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Distributions of observed death tolls govern sensitivity to human fatalities

Psychology, disasters, war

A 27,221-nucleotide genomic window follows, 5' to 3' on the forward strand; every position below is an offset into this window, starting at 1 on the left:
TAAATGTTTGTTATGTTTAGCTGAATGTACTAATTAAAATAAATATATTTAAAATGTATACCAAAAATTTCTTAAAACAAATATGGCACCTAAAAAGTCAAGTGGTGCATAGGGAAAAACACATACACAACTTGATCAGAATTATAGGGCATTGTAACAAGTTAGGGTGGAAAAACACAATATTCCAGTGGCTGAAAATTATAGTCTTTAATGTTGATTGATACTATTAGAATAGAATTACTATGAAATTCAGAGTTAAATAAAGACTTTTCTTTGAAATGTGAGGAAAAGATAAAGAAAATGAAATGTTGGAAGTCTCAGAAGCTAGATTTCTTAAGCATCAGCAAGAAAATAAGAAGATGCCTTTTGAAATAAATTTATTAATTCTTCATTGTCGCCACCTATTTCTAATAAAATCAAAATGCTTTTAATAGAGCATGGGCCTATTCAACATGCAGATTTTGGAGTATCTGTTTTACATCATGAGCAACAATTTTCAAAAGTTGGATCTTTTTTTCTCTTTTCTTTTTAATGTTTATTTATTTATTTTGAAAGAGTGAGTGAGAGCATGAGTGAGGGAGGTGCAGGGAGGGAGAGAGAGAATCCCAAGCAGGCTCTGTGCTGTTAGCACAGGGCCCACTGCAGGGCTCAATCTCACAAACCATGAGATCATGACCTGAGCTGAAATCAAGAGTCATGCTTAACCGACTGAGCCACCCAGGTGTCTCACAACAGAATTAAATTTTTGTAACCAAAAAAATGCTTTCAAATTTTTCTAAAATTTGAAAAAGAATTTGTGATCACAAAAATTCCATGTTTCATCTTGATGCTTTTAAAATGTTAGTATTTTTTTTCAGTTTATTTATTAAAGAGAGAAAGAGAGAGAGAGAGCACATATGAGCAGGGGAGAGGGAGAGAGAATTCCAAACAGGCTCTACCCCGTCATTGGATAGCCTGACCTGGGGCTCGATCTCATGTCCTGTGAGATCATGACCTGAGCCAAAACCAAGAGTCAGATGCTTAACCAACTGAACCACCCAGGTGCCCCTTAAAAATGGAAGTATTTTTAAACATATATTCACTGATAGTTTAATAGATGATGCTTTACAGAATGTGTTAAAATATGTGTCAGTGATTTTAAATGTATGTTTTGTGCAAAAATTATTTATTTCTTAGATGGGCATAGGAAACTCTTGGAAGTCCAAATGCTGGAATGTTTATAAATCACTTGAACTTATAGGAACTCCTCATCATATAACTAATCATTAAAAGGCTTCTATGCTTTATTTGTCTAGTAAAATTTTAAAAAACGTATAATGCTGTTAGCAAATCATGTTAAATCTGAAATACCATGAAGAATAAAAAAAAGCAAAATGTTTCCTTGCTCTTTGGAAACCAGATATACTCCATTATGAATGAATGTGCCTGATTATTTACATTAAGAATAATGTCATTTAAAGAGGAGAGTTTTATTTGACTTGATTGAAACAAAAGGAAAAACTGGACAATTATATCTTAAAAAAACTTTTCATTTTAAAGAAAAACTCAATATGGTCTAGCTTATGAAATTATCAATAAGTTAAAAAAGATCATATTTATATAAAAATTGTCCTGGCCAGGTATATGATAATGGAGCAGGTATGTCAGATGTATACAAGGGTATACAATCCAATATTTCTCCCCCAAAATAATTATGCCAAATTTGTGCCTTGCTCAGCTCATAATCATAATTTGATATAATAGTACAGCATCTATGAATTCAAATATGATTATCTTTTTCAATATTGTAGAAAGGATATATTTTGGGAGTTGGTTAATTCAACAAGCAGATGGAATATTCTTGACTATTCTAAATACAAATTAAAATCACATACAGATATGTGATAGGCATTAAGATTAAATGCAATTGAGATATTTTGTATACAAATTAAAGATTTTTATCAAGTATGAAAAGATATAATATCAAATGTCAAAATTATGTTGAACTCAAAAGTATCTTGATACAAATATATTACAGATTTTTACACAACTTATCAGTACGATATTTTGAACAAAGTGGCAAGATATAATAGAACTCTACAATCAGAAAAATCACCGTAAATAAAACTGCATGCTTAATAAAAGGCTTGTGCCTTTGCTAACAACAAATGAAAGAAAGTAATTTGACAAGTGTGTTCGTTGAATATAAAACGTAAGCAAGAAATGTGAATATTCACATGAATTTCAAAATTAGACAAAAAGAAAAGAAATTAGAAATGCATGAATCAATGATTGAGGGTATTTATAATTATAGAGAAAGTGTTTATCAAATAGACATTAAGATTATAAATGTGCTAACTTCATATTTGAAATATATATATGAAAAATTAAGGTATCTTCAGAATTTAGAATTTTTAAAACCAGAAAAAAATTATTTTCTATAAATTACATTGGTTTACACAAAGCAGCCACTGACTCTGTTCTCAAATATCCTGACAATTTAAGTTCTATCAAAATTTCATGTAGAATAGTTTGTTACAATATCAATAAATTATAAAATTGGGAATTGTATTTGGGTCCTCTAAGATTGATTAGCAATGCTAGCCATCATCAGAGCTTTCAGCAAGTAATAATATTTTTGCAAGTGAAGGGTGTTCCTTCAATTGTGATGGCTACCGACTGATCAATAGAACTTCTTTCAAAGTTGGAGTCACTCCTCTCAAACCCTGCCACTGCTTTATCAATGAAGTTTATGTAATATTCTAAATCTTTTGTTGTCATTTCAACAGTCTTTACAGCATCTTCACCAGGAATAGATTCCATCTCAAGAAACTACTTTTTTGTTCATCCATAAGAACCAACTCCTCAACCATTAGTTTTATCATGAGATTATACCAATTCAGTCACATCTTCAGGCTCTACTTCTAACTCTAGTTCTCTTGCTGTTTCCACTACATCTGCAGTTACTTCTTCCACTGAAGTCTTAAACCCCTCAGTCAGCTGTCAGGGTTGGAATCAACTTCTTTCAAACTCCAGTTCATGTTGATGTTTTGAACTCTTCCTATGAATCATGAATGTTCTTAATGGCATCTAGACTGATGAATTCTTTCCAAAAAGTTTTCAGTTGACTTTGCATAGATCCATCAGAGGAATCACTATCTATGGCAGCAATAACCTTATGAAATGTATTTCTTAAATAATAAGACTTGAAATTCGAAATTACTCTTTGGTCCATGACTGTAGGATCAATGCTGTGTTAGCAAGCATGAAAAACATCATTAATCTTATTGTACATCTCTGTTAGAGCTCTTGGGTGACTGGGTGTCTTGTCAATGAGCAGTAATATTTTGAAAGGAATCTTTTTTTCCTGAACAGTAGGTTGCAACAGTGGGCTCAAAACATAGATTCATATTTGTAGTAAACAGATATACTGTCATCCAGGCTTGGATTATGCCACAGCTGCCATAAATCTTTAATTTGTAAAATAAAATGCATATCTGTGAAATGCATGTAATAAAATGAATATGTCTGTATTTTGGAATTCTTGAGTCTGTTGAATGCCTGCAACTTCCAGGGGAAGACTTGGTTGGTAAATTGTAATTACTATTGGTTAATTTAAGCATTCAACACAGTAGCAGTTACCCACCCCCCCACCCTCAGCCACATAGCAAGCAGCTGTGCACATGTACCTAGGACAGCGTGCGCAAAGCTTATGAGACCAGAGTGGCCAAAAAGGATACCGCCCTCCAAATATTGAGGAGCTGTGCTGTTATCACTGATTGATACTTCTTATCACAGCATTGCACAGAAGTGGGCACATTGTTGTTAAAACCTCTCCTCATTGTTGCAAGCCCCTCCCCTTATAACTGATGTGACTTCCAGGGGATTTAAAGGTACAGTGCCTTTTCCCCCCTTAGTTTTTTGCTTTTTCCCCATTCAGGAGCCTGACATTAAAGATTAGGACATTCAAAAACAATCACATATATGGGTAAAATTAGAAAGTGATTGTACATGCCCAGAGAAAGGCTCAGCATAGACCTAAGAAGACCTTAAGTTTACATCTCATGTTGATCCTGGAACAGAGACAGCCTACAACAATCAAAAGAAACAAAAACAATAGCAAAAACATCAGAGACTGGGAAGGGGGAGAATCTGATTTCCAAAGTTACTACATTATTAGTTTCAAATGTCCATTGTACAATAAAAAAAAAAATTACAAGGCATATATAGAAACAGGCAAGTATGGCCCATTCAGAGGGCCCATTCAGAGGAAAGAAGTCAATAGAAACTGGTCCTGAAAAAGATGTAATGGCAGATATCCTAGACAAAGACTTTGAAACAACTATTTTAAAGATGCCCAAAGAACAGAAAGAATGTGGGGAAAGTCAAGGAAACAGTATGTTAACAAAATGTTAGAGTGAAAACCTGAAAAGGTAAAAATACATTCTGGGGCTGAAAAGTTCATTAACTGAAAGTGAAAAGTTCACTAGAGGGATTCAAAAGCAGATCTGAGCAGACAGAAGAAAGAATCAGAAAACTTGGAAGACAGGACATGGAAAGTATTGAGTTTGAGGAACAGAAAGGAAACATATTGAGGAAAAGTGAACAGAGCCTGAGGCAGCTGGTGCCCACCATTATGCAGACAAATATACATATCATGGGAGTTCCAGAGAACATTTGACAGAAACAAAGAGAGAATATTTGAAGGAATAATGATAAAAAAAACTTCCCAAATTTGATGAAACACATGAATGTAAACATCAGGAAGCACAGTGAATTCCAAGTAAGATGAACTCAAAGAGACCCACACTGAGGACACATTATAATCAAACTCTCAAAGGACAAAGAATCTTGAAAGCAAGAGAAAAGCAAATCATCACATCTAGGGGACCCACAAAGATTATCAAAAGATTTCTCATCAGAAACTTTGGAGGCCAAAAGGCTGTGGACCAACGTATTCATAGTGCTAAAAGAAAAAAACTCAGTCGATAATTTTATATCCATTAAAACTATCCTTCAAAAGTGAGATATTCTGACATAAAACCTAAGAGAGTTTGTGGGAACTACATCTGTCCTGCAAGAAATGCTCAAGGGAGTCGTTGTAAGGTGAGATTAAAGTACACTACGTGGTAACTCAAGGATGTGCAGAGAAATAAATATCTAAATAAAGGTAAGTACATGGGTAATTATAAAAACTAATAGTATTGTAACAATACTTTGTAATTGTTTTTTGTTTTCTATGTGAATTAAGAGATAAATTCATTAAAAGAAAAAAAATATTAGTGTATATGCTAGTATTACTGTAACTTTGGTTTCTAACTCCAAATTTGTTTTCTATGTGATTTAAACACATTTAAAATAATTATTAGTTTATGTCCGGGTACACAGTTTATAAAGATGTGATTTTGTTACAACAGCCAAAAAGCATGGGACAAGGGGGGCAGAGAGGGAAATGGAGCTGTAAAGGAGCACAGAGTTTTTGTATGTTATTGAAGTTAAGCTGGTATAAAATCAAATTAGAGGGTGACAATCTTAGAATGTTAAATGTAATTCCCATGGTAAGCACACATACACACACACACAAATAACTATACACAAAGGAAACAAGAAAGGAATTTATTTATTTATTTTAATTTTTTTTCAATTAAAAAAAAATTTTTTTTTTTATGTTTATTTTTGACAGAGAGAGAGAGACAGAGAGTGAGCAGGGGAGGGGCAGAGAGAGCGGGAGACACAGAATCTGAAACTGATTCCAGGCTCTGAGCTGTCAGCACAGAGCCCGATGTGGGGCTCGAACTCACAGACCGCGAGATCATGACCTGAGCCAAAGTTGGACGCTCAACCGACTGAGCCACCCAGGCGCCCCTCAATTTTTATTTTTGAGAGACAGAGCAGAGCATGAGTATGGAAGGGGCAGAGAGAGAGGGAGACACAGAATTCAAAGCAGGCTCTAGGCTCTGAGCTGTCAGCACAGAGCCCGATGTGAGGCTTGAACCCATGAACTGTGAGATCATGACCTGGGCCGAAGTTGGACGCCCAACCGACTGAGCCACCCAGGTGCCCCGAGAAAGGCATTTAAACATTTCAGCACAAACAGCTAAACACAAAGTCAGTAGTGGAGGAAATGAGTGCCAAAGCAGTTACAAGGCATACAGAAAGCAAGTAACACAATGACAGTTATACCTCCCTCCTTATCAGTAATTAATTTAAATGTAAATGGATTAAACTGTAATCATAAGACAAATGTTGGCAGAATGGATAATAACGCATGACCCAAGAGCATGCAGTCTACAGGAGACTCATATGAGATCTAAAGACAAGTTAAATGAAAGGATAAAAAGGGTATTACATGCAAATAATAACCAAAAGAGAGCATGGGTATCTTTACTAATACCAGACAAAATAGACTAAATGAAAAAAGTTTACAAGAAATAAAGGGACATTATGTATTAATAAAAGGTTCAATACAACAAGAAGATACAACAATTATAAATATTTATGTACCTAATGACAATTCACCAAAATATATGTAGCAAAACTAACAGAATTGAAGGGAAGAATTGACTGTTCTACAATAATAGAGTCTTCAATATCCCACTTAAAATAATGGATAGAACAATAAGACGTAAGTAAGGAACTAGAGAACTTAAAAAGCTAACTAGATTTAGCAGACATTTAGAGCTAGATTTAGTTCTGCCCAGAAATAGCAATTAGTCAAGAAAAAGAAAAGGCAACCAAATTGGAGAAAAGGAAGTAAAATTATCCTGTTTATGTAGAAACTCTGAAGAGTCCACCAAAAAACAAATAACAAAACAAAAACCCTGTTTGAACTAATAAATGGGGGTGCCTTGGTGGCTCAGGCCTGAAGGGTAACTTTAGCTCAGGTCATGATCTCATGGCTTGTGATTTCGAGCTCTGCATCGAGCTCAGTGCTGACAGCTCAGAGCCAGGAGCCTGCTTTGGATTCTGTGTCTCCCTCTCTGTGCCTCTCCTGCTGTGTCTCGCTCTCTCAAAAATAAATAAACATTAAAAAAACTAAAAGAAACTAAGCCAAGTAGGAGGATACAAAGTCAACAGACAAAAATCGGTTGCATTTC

How we react to humanitarian crises, epidemics, and other tragic events involving the loss of human lives depends largely on the extent to which we are moved by the size of their associated death tolls. Many studies have demonstrated that people generally exhibit a diminishing sensitivity to the number of human fatalities and, equivalently, a preference for risky (vs. sure) alternatives in decisions under risk involving human losses. However, the reason for this tendency remains unknown. Here we show that the distributions of event-related death tolls that people observe govern their evaluations of, and risk preferences concerning, human fatalities. In particular, we show that our diminishing sensitivity to human fatalities follows from the fact that these death tolls are approximately power-law distributed. We further show that, by manipulating the distribution of mortality-related events that people observe, we can alter their risk preferences in decisions involving fatalities. Finally, we show that the tendency to be risk-seeking in mortality-related decisions is lower in countries in which high-mortality events are more frequently observed. Our results support a model of magnitude evaluation based on memory sampling and relative judgment. This model departs from the utility-based approaches typically encountered in psychology and economics in that it does not rely on stable, underlying value representations to explain valuation and choice, or on choice behavior to derive value functions. Instead, preferences concerning human fatalities emerge spontaneously from the distributions of sampled events and the relative nature of the evaluation process.

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